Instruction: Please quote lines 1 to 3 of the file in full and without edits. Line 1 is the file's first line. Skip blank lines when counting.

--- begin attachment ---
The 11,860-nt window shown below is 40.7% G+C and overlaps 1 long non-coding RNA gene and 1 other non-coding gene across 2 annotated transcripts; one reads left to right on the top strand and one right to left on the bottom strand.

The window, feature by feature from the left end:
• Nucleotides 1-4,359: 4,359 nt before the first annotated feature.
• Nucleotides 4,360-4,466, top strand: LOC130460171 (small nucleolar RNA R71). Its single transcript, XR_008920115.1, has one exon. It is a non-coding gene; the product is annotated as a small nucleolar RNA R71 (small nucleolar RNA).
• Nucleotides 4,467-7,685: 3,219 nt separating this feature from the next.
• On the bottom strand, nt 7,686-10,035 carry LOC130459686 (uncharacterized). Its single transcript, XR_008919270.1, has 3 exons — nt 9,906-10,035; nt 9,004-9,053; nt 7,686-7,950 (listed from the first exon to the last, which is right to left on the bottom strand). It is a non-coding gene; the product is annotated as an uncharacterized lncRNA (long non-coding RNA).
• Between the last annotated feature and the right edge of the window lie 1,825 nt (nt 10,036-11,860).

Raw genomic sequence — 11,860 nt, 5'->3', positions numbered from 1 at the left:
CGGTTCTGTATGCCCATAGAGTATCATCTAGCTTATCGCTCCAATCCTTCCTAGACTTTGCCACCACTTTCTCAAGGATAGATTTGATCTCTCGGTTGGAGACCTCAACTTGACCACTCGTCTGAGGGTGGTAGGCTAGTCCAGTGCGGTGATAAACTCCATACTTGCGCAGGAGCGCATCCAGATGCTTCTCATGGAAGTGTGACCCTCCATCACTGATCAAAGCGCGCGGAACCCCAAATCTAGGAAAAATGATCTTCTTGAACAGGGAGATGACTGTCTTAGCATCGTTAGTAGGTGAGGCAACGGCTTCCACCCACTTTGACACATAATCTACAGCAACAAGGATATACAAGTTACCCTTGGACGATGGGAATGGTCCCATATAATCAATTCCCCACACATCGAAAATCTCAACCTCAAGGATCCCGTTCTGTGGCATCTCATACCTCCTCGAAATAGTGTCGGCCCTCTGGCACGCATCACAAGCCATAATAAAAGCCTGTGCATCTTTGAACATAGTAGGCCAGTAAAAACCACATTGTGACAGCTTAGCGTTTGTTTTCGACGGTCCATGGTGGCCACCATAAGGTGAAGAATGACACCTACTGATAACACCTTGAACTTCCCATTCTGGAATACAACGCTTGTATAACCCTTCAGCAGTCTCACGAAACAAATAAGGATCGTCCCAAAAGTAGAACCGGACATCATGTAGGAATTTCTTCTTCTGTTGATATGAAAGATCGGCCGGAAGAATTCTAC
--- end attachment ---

The 11,860-nt window shown below is 40.7% G+C and overlaps 1 long non-coding RNA gene and 1 other non-coding gene across 2 annotated transcripts; one reads left to right on the top strand and one right to left on the bottom strand.

The window, feature by feature from the left end:
• Nucleotides 1-4,359: 4,359 nt before the first annotated feature.